This telegram from the Governor General in New Delhi to the Secretary of State for India clearly showed that the Britishers, glorified as great believers in the fair-play and rule of law, germane to democracy, were masters in manipulating the fourth estate.
For more than 47 years this telegram remained a secret document in the British intelligence files and kept hidden by the free India's governments also till 1994. There were other amazing documents displayed in 1994, which pieced together the complete story of Udham Singh which was so far known only in tidbits.
“I did it because… he deserved it. He… wanted to crush the spirit of my people, so I have crushed him. For full 21 years I have been trying to wreak vengeance. I am happy I have done the job. I am not scared of death. I am dying for my country.”
He continued:
"I do not care about sentence of death…I am dying for a purpose.. We are suffering from the British Empire…I am proud to die to free my native land and I hope that when I am gone…in my place will come thousands of my countrymen to drive you dirty dogs out; to free my country…you will be cleansed out of India. And your British imperialism will be smashed…I have nothing against the English people at all…I have great sympathy with the workers of England. I am against the imperialist government. Down with British imperialism!"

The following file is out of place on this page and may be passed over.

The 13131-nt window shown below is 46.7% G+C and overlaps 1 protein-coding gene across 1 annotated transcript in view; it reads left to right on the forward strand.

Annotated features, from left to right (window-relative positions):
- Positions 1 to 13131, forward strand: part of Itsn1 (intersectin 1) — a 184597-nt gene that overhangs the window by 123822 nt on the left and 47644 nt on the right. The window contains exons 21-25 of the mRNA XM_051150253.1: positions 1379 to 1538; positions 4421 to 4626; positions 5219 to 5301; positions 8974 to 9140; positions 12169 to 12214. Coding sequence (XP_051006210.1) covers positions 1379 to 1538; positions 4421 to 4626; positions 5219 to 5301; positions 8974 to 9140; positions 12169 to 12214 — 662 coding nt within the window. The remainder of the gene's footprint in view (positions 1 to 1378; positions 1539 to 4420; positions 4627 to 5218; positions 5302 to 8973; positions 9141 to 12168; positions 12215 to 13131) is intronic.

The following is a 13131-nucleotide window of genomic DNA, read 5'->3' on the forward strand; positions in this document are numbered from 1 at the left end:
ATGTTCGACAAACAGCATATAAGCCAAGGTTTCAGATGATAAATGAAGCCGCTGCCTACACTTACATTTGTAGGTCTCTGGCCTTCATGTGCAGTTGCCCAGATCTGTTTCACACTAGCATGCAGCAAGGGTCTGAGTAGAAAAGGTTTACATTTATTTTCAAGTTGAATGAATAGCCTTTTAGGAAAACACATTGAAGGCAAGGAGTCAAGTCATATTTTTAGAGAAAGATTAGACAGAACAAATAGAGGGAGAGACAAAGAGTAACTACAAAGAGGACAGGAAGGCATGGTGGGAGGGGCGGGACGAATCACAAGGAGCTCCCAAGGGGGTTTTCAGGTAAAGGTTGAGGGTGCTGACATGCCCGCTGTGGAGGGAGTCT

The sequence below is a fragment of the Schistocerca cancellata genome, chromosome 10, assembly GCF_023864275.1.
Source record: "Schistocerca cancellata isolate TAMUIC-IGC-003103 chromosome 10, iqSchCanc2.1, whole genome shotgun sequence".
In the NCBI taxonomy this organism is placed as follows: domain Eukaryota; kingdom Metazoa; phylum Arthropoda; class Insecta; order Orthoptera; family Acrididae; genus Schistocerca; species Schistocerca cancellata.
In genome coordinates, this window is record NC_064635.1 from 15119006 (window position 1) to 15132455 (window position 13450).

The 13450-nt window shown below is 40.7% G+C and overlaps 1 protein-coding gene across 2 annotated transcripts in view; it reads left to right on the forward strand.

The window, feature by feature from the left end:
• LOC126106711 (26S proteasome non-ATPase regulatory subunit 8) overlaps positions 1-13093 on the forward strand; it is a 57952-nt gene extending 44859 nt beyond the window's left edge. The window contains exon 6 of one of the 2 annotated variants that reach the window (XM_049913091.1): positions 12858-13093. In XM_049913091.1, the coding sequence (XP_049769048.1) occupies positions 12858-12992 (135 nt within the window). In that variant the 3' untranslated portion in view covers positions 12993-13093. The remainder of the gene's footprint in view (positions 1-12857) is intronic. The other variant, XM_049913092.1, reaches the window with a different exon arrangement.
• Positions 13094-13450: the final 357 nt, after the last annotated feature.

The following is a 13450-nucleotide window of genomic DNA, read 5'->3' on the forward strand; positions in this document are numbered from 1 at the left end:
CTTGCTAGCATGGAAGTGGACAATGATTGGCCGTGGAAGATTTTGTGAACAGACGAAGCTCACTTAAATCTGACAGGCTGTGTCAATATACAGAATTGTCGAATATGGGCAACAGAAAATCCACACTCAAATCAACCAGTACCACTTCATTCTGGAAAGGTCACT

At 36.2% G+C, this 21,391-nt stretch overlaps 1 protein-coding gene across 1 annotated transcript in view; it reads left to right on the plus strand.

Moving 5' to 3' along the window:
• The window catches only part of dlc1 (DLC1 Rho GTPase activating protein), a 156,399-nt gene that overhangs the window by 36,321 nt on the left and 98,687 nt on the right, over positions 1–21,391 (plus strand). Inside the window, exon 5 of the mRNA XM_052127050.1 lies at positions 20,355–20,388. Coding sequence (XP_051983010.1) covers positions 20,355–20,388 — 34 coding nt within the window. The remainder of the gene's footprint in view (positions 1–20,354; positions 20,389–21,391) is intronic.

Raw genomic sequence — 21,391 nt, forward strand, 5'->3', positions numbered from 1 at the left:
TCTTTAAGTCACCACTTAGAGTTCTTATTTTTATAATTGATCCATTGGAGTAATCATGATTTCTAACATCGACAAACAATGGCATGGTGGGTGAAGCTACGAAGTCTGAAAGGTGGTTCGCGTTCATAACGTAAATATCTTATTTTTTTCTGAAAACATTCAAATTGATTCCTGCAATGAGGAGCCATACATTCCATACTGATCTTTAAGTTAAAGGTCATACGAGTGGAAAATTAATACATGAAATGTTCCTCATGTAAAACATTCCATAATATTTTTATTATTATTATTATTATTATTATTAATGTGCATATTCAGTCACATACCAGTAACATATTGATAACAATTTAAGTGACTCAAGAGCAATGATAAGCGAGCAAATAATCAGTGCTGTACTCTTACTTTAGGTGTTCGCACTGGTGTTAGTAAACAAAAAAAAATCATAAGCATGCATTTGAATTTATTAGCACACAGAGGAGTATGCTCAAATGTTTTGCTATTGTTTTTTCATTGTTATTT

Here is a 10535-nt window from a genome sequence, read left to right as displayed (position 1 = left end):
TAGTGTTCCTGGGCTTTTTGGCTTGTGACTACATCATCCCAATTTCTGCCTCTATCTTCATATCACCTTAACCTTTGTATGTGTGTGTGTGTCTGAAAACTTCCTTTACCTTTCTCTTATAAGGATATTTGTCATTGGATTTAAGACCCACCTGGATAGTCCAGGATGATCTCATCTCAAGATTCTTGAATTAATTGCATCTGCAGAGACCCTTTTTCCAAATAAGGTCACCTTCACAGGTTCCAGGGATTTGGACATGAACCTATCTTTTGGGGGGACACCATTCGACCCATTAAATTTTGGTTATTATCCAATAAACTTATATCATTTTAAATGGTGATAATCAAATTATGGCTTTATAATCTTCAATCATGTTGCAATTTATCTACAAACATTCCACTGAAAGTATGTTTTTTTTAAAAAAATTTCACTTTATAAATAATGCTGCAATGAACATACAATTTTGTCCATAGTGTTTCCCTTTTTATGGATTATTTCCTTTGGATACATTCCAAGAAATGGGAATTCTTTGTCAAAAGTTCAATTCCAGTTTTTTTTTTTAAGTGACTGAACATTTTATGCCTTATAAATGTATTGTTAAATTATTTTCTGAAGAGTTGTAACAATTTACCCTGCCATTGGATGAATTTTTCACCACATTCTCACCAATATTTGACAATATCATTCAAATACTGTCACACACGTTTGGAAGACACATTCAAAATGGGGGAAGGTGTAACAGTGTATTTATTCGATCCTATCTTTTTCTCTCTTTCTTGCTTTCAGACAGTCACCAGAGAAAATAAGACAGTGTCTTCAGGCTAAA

These words of Mohammad Singh Azad rang out through a London courtroom on March 13, 1940 where he was produced immediately after killing Michael O’Dyer, the Lt Governor of Punjab, the architect of the Jallianwala massacre who order the crackdown. Mohammad Singh Azad was none other than Udham Singh. Born in a Dalit Sikh family and brought up in an orphanage, Udham Singh was present in the public meeting at Amritsar on the fateful bloody Baisakhi day of 1919.
Having fallen under a heap of dead bodies, Udham Singh had miraculously survived the carnage. But so deep was the hatred evoked by the 20-year old vowed not to rest until he had avenged the killing of the innocent hundreds. He achieved his target 21 years later. And ‘Mohammad Singh Azad’, the name he adopted, underscored the fact that the overthrow of the British rule was impossible without the unity of the Hindu, Muslim and Sikh populace of the land.
Seventy nine years ago (July 31, 1940) Udham Singh died on the gallows in the Pentonville prison of London. Through the documents so far prohibited we also got to know that before reaching London he had been to Mesopotamia, Kenya, Uganda, USA and USSR, all in quest of Indian revolutionaries and ammunitions. It was on reaching the English shores that he took the alias of Mohammad Singh Azad. He even attempted to organize fellow English laborers.